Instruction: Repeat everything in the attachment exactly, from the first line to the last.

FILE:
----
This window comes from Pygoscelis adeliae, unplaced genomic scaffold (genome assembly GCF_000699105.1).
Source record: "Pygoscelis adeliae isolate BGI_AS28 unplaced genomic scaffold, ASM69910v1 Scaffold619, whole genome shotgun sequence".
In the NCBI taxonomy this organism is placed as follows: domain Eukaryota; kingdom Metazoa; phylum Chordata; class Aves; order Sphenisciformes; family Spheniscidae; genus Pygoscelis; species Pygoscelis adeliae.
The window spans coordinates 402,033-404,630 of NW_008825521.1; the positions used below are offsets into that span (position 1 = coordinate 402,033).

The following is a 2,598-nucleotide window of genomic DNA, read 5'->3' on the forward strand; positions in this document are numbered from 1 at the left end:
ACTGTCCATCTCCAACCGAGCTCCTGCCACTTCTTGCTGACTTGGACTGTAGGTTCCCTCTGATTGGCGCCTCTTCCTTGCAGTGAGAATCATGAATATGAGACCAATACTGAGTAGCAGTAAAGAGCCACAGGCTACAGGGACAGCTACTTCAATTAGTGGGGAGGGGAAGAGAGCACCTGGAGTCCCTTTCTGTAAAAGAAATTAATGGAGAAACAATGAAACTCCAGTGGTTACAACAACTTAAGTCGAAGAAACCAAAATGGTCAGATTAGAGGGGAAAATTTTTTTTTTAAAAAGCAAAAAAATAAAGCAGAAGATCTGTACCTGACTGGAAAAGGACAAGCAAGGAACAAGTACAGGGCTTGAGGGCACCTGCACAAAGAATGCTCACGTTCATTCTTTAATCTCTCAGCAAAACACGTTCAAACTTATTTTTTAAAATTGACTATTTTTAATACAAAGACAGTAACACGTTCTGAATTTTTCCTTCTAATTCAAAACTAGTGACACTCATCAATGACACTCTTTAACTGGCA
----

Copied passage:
This window comes from Pygoscelis adeliae, unplaced genomic scaffold (genome assembly GCF_000699105.1).
Source record: "Pygoscelis adeliae isolate BGI_AS28 unplaced genomic scaffold, ASM69910v1 Scaffold619, whole genome shotgun sequence".
In the NCBI taxonomy this organism is placed as follows: domain Eukaryota; kingdom Metazoa; phylum Chordata; class Aves; order Sphenisciformes; family Spheniscidae; genus Pygoscelis; species Pygoscelis adeliae.
The window spans coordinates 402,033-404,630 of NW_008825521.1; the positions used below are offsets into that span (position 1 = coordinate 402,033).

The following is a 2,598-nucleotide window of genomic DNA, read 5'->3' on the forward strand; positions in this document are numbered from 1 at the left end:
ACTGTCCATCTCCAACCGAGCTCCTGCCACTTCTTGCTGACTTGGACTGTAGGTTCCCTCTGATTGGCGCCTCTTCCTTGCAGTGAGAATCATGAATATGAGACCAATACTGAGTAGCAGTAAAGAGCCACAGGCTACAGGGACAGCTACTTCAATTAGTGGGGAGGGGAAGAGAGCACCTGGAGTCCCTTTCTGTAAAAGAAATTAATGGAGAAACAATGAAACTCCAGTGGTTACAACAACTTAAGTCGAAGAAACCAAAATGGTCAGATTAGAGGGGAAAATTTTTTTTTTAAAAAGCAAAAAAATAAAGCAGAAGATCTGTACCTGACTGGAAAAGGACAAGCAAGGAACAAGTACAGGGCTTGAGGGCACCTGCACAAAGAATGCTCACGTTCATTCTTTAATCTCTCAGCAAAACACGTTCAAACTTATTTTTTAAAATTGACTATTTTTAATACAAAGACAGTAACACGTTCTGAATTTTTCCTTCTAATTCAAAACTAGTGACACTCATCAATGACACTCTTTAACTGGCA